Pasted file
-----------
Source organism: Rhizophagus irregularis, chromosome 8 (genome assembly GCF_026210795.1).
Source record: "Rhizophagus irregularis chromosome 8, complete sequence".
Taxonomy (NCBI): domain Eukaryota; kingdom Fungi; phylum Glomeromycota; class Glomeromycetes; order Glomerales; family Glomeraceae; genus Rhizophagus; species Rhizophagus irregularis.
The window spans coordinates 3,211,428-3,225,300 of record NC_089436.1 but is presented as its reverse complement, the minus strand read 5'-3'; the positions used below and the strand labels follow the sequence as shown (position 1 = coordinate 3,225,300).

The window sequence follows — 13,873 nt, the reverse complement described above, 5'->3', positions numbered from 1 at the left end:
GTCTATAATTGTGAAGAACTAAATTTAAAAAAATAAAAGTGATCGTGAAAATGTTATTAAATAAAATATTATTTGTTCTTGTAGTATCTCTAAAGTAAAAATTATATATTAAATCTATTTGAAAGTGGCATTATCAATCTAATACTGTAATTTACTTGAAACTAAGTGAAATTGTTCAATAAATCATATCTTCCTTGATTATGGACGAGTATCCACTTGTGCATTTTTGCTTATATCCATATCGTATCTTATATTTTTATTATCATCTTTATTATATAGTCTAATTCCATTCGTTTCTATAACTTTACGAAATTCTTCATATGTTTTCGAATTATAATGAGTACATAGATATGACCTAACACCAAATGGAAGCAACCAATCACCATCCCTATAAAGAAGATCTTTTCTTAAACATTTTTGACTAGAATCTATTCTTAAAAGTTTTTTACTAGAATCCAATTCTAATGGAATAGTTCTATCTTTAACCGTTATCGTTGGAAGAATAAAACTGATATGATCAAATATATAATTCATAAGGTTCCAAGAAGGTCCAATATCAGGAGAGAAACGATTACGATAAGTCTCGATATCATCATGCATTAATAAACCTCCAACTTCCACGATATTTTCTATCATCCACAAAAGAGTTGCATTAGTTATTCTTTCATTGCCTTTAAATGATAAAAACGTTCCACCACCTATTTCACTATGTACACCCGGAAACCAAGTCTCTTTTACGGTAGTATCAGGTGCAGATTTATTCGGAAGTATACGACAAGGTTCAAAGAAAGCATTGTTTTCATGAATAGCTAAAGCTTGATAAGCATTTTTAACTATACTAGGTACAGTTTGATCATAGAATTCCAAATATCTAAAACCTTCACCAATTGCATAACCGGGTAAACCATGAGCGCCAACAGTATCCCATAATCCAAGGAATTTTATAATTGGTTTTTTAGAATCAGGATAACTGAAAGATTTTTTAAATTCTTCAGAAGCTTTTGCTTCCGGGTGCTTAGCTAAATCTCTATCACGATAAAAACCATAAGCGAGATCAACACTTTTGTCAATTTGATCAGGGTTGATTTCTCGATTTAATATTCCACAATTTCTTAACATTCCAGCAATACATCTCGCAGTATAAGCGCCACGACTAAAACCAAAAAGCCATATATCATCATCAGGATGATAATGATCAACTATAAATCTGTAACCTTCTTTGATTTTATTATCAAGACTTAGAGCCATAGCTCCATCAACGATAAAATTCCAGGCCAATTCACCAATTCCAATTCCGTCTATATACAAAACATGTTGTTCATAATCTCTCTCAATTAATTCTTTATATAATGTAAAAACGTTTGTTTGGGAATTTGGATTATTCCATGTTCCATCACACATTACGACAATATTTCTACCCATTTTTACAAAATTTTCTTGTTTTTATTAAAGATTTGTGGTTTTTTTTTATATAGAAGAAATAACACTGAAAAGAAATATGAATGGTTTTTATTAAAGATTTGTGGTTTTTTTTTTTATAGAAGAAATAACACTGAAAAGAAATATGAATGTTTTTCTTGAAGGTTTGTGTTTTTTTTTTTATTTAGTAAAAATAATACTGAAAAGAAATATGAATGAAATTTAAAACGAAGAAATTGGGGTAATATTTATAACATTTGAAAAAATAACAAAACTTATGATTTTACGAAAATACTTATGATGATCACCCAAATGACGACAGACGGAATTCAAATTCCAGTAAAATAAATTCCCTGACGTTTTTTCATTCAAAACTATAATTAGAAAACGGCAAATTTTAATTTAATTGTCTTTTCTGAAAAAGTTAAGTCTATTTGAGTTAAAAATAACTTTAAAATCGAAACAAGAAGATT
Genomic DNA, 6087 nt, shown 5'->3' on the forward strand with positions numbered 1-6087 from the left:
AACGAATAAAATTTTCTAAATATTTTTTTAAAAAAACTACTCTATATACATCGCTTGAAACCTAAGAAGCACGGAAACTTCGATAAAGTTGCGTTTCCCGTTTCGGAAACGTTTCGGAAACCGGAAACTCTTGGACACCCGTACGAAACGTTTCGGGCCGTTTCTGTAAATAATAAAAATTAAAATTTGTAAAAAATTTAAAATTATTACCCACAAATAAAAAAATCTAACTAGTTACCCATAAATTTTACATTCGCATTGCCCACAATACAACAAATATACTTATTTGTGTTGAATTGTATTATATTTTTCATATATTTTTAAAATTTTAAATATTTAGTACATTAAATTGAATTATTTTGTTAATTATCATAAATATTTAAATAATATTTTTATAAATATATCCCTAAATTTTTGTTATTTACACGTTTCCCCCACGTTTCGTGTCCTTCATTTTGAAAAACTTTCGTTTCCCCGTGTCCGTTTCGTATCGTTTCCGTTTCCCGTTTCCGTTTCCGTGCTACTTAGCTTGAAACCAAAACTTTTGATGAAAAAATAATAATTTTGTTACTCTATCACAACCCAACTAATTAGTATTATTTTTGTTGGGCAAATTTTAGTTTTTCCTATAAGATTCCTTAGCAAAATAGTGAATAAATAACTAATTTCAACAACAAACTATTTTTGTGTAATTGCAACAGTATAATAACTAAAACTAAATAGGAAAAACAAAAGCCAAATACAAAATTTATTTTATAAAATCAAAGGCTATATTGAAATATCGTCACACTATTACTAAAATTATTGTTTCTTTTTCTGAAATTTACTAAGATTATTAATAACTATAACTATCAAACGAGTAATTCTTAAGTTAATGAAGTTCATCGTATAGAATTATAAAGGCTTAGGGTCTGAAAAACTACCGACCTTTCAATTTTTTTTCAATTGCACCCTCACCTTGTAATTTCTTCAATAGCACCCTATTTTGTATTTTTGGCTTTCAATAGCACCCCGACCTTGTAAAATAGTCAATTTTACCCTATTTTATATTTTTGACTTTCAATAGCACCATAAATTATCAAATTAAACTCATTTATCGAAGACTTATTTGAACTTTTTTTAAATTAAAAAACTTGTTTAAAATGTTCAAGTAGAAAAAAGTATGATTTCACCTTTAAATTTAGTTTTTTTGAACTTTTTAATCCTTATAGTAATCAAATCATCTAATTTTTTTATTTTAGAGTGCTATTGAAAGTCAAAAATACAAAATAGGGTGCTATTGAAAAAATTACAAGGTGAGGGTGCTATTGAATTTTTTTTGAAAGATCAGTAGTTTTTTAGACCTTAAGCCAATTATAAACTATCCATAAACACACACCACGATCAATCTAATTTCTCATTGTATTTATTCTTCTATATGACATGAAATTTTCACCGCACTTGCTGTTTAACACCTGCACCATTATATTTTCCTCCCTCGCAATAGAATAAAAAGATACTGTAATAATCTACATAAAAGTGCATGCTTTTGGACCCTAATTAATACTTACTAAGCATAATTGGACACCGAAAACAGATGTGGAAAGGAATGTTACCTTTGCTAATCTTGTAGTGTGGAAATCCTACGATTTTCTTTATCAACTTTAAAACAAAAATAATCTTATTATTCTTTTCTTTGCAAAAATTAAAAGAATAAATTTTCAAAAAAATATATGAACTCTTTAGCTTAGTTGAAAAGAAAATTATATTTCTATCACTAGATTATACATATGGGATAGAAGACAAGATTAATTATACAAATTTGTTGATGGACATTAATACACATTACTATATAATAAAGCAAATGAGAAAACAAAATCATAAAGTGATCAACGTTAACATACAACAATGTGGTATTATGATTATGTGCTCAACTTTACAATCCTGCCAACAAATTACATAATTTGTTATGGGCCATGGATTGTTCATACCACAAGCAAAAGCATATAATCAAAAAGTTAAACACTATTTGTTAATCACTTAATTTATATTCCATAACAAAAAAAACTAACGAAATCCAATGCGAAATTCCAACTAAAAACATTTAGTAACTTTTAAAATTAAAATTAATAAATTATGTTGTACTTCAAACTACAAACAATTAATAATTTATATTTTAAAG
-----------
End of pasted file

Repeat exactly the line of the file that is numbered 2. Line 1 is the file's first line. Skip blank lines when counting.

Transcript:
Source record: "Rhizophagus irregularis chromosome 8, complete sequence".